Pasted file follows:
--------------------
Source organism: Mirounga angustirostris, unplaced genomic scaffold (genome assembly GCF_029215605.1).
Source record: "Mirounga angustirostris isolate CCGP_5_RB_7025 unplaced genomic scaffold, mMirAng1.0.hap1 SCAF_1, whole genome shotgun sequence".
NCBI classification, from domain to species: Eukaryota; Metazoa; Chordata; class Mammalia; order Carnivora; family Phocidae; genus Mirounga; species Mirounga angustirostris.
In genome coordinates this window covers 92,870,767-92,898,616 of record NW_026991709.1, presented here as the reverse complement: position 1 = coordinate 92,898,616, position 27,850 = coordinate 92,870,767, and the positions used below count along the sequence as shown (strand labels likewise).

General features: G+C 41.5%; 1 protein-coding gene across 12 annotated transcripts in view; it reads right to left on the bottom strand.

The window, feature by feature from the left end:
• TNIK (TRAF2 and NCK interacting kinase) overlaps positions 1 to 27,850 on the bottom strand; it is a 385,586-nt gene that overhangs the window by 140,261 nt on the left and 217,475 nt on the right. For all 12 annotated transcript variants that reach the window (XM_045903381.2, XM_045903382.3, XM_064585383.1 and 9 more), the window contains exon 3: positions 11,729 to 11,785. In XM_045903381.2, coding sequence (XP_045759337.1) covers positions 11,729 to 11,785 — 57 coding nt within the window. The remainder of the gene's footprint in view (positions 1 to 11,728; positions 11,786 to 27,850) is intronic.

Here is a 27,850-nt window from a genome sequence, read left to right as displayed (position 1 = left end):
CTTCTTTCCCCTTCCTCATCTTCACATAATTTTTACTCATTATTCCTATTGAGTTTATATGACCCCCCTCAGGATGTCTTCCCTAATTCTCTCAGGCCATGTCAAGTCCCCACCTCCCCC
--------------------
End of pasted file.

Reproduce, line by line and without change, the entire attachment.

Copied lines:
Source organism: Mirounga angustirostris, unplaced genomic scaffold (genome assembly GCF_029215605.1).
Source record: "Mirounga angustirostris isolate CCGP_5_RB_7025 unplaced genomic scaffold, mMirAng1.0.hap1 SCAF_1, whole genome shotgun sequence".
NCBI classification, from domain to species: Eukaryota; Metazoa; Chordata; class Mammalia; order Carnivora; family Phocidae; genus Mirounga; species Mirounga angustirostris.
In genome coordinates this window covers 92,870,767-92,898,616 of record NW_026991709.1, presented here as the reverse complement: position 1 = coordinate 92,898,616, position 27,850 = coordinate 92,870,767, and the positions used below count along the sequence as shown (strand labels likewise).

General features: G+C 41.5%; 1 protein-coding gene across 12 annotated transcripts in view; it reads right to left on the bottom strand.

The window, feature by feature from the left end:
• TNIK (TRAF2 and NCK interacting kinase) overlaps positions 1 to 27,850 on the bottom strand; it is a 385,586-nt gene that overhangs the window by 140,261 nt on the left and 217,475 nt on the right. For all 12 annotated transcript variants that reach the window (XM_045903381.2, XM_045903382.3, XM_064585383.1 and 9 more), the window contains exon 3: positions 11,729 to 11,785. In XM_045903381.2, coding sequence (XP_045759337.1) covers positions 11,729 to 11,785 — 57 coding nt within the window. The remainder of the gene's footprint in view (positions 1 to 11,728; positions 11,786 to 27,850) is intronic.

Here is a 27,850-nt window from a genome sequence, read left to right as displayed (position 1 = left end):
CTTCTTTCCCCTTCCTCATCTTCACATAATTTTTACTCATTATTCCTATTGAGTTTATATGACCCCCCTCAGGATGTCTTCCCTAATTCTCTCAGGCCATGTCAAGTCCCCACCTCCCCC